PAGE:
In some cases, the phenotype of a fly line reported as a model for a particular human disease manifests in a tissue that is structurally very different from the tissues affected in humans with the disease. If the fly tissue has been shown to perform functions similar to that of the human tissue, then this is considered to be a recapitulation of the human disease phenotype and the allele is recorded as a model for that disease in FlyBase. For example, loss of function of either the α or β subunit of the Drosophila mitochondrial trifunctional protein (Mtp) results in accumulation of lipid droplets in the fat body (Kishita et al., 2012), one of two fly tissues that perform similar functions to the human liver (Søndergaard, 1993). Thus, FlyBase reports this as a model for fatty liver disease, a condition in which excess triglycerides accumulate as lipid droplets in the liver.
In practice, these broad rules for phenotypic equivalence mean that the DO term that FlyBase uses to report the disease model usually reflects what the authors state in the published paper. In rare cases, the fly phenotypes studied appear to be unrelated to the symptoms of the disease that the authors state as being modeled. In this instance, FlyBase does not report the allele as a model of that specific disease but, where possible, a less specific term from near the top of the DO hierarchy, such as ‘neurodegenerative disease’, is used to capture the broad aspect of what is being studied. FlyBase also makes use of these more general terms to capture information for alleles used to model more general processes that might be relevant to several different human diseases, such as metastasis.
There are cases in which an allele might be expected to model a disease or interact with a disease model, but does not. FlyBase records these unexpectedly negative results by indicating that the allele ‘DOES NOT’ model the disease. For example, although the substitutions G328E and R275W in the human PARK2 gene have both been identified in individuals with Parkinson disease (West et al., 2002; Lücking et al., 2000), only the R275W form results in progressive degeneration of dopaminergic neurons when expressed in transgenic flies (Wang et al., 2007). The gene page for the human PARK2 gene thus reports that the G328E transgenic allele does not model Parkinson disease. More information describing the experiments performed to reach this negative conclusion, including details of the phenotypes analyzed, are available to users on the relevant Allele Report, which can be accessed by clicking on the allele symbol in the ‘DOES NOT model’ disease statement.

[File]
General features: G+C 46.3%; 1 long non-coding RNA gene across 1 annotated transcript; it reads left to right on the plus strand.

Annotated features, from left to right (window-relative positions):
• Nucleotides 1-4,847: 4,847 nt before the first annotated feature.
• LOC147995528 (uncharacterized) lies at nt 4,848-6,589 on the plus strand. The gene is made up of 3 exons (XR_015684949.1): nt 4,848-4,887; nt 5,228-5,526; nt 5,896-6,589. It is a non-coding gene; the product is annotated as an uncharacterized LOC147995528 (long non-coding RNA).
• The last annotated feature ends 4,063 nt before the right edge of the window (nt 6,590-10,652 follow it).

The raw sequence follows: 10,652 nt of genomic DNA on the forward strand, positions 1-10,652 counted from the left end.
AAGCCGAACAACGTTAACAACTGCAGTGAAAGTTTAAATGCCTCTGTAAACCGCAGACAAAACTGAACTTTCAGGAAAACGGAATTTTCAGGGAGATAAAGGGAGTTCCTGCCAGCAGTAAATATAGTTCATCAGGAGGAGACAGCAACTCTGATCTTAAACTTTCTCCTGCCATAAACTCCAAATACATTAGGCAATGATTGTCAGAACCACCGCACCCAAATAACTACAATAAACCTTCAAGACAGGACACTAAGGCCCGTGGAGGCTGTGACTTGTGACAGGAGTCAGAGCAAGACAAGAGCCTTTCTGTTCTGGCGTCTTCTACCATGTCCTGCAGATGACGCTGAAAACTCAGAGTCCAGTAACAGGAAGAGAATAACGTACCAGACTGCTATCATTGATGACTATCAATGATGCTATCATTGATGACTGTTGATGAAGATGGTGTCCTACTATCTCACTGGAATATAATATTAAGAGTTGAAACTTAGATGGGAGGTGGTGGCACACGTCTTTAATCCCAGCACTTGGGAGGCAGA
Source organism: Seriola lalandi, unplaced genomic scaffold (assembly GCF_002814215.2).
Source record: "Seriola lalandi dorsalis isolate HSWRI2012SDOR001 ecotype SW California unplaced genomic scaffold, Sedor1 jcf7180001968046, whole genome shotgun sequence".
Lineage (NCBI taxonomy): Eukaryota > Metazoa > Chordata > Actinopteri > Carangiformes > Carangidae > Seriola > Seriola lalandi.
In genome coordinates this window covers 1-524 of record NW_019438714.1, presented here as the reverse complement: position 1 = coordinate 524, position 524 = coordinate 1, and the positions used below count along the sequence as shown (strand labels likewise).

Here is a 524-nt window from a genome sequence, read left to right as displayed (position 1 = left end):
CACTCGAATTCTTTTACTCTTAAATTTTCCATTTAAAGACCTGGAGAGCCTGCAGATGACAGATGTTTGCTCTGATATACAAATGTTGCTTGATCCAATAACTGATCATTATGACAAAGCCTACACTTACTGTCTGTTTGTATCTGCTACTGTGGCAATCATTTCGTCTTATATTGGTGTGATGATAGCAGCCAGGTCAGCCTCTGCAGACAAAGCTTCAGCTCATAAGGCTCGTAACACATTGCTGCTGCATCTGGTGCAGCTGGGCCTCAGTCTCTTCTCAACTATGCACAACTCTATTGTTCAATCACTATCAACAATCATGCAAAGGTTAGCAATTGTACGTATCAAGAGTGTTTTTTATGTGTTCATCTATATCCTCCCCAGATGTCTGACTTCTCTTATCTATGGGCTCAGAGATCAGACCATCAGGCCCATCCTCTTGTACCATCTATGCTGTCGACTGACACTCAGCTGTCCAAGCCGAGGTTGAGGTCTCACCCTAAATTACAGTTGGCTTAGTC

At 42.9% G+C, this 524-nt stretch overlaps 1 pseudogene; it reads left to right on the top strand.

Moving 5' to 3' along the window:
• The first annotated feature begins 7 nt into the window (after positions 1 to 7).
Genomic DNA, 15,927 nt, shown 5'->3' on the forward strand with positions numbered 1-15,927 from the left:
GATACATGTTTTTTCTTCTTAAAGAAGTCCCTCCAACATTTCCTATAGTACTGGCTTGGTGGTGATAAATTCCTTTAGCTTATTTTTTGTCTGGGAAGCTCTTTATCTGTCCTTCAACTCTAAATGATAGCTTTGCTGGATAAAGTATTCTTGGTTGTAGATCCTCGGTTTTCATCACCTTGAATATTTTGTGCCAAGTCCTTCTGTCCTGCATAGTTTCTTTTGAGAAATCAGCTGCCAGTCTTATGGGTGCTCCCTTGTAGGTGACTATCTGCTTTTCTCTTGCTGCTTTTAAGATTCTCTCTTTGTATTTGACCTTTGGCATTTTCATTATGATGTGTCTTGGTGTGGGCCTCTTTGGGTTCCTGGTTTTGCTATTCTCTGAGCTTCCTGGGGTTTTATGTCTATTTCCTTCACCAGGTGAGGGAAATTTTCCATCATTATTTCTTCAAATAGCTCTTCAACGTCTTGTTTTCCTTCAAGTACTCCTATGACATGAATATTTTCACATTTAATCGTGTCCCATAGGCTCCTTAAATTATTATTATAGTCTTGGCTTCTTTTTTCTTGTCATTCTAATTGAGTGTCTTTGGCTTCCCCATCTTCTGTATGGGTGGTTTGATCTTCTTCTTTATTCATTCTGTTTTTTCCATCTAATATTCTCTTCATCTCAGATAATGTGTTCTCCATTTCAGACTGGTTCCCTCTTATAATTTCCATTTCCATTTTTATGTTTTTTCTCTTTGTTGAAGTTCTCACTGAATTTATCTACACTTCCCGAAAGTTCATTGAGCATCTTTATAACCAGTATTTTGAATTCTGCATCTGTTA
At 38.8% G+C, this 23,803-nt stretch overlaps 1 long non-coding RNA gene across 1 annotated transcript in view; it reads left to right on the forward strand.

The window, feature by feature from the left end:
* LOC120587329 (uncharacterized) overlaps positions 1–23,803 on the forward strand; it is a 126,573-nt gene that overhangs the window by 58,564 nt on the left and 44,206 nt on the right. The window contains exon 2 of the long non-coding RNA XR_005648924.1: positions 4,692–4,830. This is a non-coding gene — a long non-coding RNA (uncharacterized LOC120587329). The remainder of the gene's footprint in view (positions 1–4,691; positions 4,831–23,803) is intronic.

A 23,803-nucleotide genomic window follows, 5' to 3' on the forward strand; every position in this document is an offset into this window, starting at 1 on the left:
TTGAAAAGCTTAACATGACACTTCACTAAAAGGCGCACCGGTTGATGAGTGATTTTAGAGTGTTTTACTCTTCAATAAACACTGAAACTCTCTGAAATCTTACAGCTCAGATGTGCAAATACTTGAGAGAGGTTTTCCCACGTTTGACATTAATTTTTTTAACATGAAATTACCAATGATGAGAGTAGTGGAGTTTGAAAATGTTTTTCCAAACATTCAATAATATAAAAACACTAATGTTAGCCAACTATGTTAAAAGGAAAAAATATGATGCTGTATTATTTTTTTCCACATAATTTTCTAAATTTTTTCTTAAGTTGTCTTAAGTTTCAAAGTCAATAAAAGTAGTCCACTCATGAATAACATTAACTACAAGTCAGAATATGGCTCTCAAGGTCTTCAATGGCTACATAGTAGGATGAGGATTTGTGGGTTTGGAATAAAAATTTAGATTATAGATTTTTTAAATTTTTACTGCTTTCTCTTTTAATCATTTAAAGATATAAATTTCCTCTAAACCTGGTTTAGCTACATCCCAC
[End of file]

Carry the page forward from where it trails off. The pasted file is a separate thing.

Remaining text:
Querying FlyBase for disease model data: vocabulary Term Reports and QuickSearch
Clicking on a disease term within the ‘Human Disease Model Data’ section of a Gene Report or from one of the ‘Disease Ontology ID’ fields in a Human Disease Model Report takes the user to the vocabulary ‘Term Report’ page for that disease (Fig. 3). This page, which is based on the DO, is multifaceted: it provides information and links, hierarchy navigation options and query options. At the top of the page is a brief description of the disease, together with the most common synonyms. The ‘Annotations’ section (Fig. 3A) that follows provides links to hit lists of genes, alleles or diseases that are associated with the disease term in FlyBase, allowing the user to retrieve information that is either linked to the exact disease term, or to the disease term plus any of its more specific ‘children’ terms. The ‘Spanning Tree’ (Fig. 3B) shows the position of the disease term in the DO hierarchy, with the current term highlighted in black and options to move up and down the hierarchy. Using a controlled vocabulary means that all alleles that model a particular disease are labeled with the same term in the database, making it easy to provide links to all alleles and genes involved in a particular disease; the same terms are linked to the corresponding Human Disease Model Reports, providing ready access to all relevant reports in FlyBase.